This is going to be kind of a ranty review because spoiler alert: I hated it. Maybe part of it is an age thing. Some parts of it may appeal to younger audiences because while I could relate to some things, most of the book just annoyed me. This book is told through Piper's journal entries. Interesting choice for a narrative style, but it ensured that we only got things from Piper's POV. The problem with Piper was that she annoyed me for most of the book. She was a typical teenager who couldn't wait to leave her hometown for an art school in New York and she wouldn't shut up about it. I do understand that part because I was the same way. But she was so whiny about everything and she was unrealistic about her options. She wanted to go to an expensive art school, but did she do ANYTHING about trying to figure out options so her parents could afford it? No. She didn't look for scholarships or loans or grants or anything. She even took her sweet time about getting a job. She got in and then just expected her parents to be able to pay for it all and then she blamed other people for the fact that they couldn't. And she didn't have ANY other backups. 

Let's talk about her family. Her parents were supportive and I felt sorry for them because they had to deal with two very bratty teenagers. Okay, now I get that sisters can have a whole rivalry thing going on and they can hate each other for no reason and one always thinks the other is being spoiled by their parents. That's how it was for me and my sister growing up. But here's the thing: Piper's sister, Marli, was an absolute horrible person and there was no reason for it. And there was never any supportive or loving moments between the sisters. I don't even get the point of the Marli point of the storyline. I felt like the author was trying to insinuate that Marli had mental problems. Piper and her friend read a chapter in a psychology textbook and decided that Marli was a sociopath. Really?? I agree that Marli was mean, but I never saw any indication of that. Not a diagnosis you want to throw around lightly. And Piper kept calling Marli crazy. So annoying. And here's a radical thought: a person can be awful and mean WITHOUT suffering from a mental illness. But since nothing was ever resolved with that, I don't know if Marli actually had issues or if it was just an insult thrown around by an envious sister. But Piper could be mean to Marli too. And she thought her parents were spoiling Marli just because her parents actually did things for her. And not to give away any spoilers, but Marli's problem couldn't just be swept under the rug.

Then let's talk about Piper's friends. They were both artists too and they were also as moody as Piper because of the whole "teenage angst" thing. Kit was jealous of Piper a lot instead of being supportive. And Piper just apologized to Kit for things that weren't even her fault and she was so needy in her desire to make Kit okay. That was annoying. Enzo was Piper's artist boyfriend, who breaks up with her in front of everyone at the whole school because he's gay. I never got over the way he ended things with Piper and then I hated him because he kept jerking Piper around, despite the fact that he said he didn't want to be with her. And another reviewer pointed out that the author should have made Enzo bisexual or something and I have to agree with that. Basically, the ONLY options that were presented for Enzo were gay or straight. Yet, he still kind of wanted to be with Piper at times even after he came out. So was he just struggling with being gay? Or was he bisexual? If he were bisexual, then maybe some of this actions would have made sense and I would have liked him a bit more.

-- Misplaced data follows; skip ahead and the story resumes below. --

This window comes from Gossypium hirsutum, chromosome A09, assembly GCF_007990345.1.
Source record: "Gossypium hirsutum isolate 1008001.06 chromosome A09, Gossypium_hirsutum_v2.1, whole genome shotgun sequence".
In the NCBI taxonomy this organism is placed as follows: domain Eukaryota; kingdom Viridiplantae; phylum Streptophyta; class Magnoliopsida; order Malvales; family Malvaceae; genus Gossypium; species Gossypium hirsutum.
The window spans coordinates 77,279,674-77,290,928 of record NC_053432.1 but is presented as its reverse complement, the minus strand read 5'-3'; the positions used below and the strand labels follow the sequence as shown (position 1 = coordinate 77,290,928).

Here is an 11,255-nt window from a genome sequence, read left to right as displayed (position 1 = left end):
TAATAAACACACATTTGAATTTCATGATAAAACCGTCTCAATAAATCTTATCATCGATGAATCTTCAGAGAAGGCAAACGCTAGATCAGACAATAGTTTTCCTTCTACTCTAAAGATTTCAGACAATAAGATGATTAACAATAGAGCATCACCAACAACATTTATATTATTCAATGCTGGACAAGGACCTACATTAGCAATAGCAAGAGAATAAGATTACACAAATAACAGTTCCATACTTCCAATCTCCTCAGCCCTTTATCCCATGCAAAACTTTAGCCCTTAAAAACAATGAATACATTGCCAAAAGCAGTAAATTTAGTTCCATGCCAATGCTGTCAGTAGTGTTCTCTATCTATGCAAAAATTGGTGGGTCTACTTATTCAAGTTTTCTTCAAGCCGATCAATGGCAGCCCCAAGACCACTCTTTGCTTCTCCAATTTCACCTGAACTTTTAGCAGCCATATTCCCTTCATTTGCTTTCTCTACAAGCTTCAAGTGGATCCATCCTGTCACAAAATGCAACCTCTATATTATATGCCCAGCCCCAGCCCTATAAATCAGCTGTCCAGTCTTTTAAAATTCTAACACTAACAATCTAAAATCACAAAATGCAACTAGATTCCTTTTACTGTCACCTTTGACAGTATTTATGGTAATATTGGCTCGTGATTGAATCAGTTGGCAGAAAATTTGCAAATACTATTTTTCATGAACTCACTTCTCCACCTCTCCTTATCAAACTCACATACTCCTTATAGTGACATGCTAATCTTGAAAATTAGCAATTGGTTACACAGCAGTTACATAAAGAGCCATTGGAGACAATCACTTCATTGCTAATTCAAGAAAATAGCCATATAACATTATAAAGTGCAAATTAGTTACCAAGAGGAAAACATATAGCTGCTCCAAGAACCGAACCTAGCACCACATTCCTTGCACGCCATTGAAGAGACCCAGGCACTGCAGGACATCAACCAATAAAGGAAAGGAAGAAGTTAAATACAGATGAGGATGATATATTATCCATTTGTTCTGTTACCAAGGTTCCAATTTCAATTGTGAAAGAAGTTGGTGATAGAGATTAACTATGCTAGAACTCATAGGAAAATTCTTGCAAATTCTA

Buy/Borrow/Skip: Skip this one. Please.

Tuesday, March 14, 2017

Top Ten Tuesday - Books I Swear I Will Read Soon!!

This is a weekly meme hosted by The Broke and the Bookish. They feature a different top ten list every week. This week's topic is top books on my Spring TBR . . . in other words, books that I swear I will get to soon, but may or may not actually read because I am easily distracted by other books.

ARCs on my TBR

Books Languishing on my Kindle (or my bookshelf) longing to be read

So what books are on your Spring TBR? Are there any on my list that you have already read? Which ones should I read immediately?

Friday, March 10, 2017

BOOK REVIEW: The Archived (The Archived #1) by Victoria Schwab

Imagine a place where the dead rest on shelves like books. Each body has a story to tell, a life seen in pictures that only Librarians can read. Da first brought Mackenzie Bishop here four years ago, when she was twelve years old, frightened but determined to prove herself. Now Da is dead, and Mac has grown into what he once was: a ruthless Keeper, tasked with stopping often-violent Histories from waking up and getting out. Because of her job, she lies to the people she loves, and she knows fear for what it is: a useful tool for staying alive. Being a Keeper isn't just dangerous-it's a constant reminder of those Mac has lost. Da's death was hard enough, but now that her little brother is gone too, Mac starts to wonder about the boundary between living and dying, sleeping and waking. In the Archive, the dead must never be disturbed. And yet, someone is deliberately altering Histories, erasing essential chapters. Unless Mac can piece together what remains, the Archive itself might crumble and fall.